Magical, wild, enthralling and unforgettable – these are some of the words that can be used to describe Brittany, one of France’s most beautiful regions in the north-west of the country.
Renowned for its beaches (Brittany boasts over 3,000 kilometres of coastline), rugged landscapes, inland woods, medieval towns and year-round mild climate, it is no wonder that over three million tourists visit each year.
Brittany comprises four departments: Côtes-d’Armor to the north, Finistère in the west, Ille-et-Vilaine to the north east and Morbihan in the south. Brittany’s strong culture is tied up in its Celtic past, myths and legends, which is no more evident than in Morbihan with its many megaliths and menhirs.
The capital of Morbihan is Vannes, a charming city with well-preserved medieval streets and ramparts, and a stunning Roman Catholic cathedral. It is located on the Gulf of Morbihan, a natural harbour protected from the Atlantic that also includes towns such as Séné, Arradon, Saint-Armel and Arzon, which reportedly has the longest coastal area in France.
The Gulf also includes two islands: the Île-d’Arz and the Île-aux-Moines, and the latter features many megalithic monuments. The most famous are the Carnac stones, which stretch for around ten kilometres from the village of Carnac and into La Trinité-sur-Mer and date back to 4500BC.
South of Carnac lies Quiberon, which offers residents and tourists no less than ten sandy beaches that stretch out towards the Atlantic. This peninsula is one of the most popular spots for visitors during the summer months. With a rugged coastline, exquisite little villages and all manner of fish restaurants and boutiques in the main village of St-Pierre-Quiberon, this is an area that attracts a diverse mixture of people, from families with young children to extreme water sport enthusiasts.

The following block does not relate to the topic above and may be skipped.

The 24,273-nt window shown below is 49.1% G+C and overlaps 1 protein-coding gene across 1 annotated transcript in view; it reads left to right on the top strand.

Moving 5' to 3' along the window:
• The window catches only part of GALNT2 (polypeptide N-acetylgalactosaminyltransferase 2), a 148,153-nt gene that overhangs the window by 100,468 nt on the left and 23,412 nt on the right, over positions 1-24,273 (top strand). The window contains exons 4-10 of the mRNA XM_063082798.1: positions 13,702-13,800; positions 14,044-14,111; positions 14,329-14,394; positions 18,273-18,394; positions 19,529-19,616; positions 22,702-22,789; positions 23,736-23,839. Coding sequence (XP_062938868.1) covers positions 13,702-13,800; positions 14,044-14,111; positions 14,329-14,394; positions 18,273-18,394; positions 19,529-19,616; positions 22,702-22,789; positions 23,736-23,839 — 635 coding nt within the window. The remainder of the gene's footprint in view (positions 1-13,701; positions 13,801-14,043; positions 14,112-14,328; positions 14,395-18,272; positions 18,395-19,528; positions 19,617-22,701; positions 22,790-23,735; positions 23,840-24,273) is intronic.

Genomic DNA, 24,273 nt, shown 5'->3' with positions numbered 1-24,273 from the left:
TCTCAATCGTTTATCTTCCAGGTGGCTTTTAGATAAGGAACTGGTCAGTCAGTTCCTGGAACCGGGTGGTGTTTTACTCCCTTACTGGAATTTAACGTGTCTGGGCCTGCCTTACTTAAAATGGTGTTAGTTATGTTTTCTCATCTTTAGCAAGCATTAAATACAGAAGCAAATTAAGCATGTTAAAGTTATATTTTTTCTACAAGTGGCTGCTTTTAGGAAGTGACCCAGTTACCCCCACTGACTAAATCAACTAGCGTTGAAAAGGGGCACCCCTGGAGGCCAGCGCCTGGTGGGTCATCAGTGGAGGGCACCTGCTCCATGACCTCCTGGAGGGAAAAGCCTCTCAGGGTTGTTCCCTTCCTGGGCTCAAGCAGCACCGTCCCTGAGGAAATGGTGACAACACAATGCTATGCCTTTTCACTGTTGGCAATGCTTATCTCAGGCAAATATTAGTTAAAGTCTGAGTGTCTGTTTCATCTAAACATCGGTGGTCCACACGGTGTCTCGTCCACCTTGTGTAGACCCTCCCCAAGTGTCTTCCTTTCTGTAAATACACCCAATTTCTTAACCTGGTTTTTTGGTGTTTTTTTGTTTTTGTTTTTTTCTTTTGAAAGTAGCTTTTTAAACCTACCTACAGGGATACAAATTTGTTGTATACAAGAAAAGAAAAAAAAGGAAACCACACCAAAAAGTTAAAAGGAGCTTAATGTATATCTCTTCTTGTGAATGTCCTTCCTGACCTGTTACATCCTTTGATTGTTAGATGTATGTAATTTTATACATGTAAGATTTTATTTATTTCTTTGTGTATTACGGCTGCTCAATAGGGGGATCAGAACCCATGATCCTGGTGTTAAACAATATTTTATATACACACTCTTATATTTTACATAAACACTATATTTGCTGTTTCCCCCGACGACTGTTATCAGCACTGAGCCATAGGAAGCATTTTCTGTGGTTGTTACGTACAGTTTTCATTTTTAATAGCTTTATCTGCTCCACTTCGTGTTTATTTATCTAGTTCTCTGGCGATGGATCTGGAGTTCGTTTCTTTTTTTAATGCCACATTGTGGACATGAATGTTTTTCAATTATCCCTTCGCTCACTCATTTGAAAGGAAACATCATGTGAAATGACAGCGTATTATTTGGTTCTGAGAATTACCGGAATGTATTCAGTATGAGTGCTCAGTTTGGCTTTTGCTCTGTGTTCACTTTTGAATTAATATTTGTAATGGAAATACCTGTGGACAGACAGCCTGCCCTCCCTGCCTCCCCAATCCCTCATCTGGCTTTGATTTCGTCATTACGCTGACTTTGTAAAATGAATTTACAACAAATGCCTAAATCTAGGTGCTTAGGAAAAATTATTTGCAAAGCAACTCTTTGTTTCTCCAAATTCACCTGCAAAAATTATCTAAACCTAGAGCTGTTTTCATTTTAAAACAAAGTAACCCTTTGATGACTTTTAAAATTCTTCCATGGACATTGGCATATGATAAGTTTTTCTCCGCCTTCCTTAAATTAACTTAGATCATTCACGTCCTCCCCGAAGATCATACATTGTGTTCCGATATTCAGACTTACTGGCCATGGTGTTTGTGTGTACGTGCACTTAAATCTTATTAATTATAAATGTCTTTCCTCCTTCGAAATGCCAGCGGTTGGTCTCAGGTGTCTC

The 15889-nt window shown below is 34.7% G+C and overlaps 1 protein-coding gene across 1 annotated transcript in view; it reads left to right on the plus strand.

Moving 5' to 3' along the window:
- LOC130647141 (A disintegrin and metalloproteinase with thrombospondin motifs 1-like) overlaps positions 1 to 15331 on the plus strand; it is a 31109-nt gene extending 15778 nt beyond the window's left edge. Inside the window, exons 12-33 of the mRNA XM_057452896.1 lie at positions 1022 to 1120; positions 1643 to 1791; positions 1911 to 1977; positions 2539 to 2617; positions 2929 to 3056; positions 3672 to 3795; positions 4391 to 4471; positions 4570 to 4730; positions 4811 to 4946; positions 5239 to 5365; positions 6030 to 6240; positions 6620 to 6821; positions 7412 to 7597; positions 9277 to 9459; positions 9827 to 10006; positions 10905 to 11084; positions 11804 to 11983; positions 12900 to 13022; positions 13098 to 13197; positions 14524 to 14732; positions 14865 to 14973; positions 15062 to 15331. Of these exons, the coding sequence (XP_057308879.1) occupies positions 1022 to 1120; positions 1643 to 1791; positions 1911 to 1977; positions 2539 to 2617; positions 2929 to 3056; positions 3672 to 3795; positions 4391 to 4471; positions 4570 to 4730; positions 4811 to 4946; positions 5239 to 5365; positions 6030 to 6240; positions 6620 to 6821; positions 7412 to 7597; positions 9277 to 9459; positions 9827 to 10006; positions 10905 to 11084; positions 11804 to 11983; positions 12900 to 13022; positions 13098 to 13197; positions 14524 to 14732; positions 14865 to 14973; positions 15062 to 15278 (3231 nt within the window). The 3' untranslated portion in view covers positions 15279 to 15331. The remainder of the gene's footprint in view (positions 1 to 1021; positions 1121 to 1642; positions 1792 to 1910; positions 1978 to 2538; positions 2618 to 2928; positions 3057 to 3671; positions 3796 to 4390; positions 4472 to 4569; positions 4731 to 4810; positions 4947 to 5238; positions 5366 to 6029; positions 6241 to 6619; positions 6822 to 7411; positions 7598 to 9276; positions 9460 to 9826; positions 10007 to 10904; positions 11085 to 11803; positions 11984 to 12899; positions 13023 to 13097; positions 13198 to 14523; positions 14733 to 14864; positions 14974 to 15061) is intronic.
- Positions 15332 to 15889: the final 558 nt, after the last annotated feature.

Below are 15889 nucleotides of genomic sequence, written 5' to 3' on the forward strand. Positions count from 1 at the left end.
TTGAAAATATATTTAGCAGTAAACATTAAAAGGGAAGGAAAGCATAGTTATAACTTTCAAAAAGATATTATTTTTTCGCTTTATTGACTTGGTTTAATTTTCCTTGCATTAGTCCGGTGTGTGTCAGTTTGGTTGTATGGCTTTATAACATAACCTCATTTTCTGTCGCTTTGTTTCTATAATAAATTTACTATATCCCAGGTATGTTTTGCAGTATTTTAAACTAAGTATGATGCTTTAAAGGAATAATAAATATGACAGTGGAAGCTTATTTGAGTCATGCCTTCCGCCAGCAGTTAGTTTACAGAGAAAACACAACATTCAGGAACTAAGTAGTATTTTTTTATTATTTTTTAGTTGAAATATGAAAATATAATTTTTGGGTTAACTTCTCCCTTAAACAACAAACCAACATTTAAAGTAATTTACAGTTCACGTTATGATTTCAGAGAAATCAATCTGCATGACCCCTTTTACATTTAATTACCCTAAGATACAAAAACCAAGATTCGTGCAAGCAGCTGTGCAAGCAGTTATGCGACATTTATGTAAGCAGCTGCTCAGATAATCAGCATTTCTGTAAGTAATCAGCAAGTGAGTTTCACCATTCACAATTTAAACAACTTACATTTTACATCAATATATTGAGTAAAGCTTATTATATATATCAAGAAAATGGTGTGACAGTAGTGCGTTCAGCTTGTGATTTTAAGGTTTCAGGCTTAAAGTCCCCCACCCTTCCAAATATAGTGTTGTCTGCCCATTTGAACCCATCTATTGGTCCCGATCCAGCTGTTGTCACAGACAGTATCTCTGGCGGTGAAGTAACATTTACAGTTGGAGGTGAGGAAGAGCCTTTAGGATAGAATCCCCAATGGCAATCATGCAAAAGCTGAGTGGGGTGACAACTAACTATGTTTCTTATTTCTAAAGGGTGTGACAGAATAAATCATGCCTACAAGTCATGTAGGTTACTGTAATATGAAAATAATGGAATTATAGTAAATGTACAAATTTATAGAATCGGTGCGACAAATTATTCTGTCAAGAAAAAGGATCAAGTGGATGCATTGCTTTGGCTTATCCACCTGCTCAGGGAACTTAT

Lorient, to the west of Morbihan, is a modern town with the largest number of inhabitants in the department. With an airport, offering direct flights to destinations such as Paris and Ireland, and a railway station offering a fast TGV connection, it is easily accessible from national and international locations. Around 700,000 people take advantage of these links each year by visiting Lorient’s annual Festival Interceltique in August, a rambunctious celebration of Celtic music and culture.
Auray, north-west of the Gulf of Morbihan, is well-known for its marina in the port of Saint-Goustan on the River Auray. With narrow winding streets and alleys, its old town is the main attraction for tourists which features charming 15th and 17th century houses.
Pontivy, in the north of Morbihan, is most famous for its château, overlooking the River Blavet, which was constructed by Viscount Rohan in 1485. A quiet market town which contains Morbihan’s only example of a 16th century porched house, it is a popular location in which to own a second home.
Brittany-based properties are not available yet on the Home Hunt website, but they are coming soon. In the meantime, for information about Morbihan’s housing market – or to discuss opportunities to buy in Brittany in general – contact the France office directly on: +33 (0)970 44 66 43.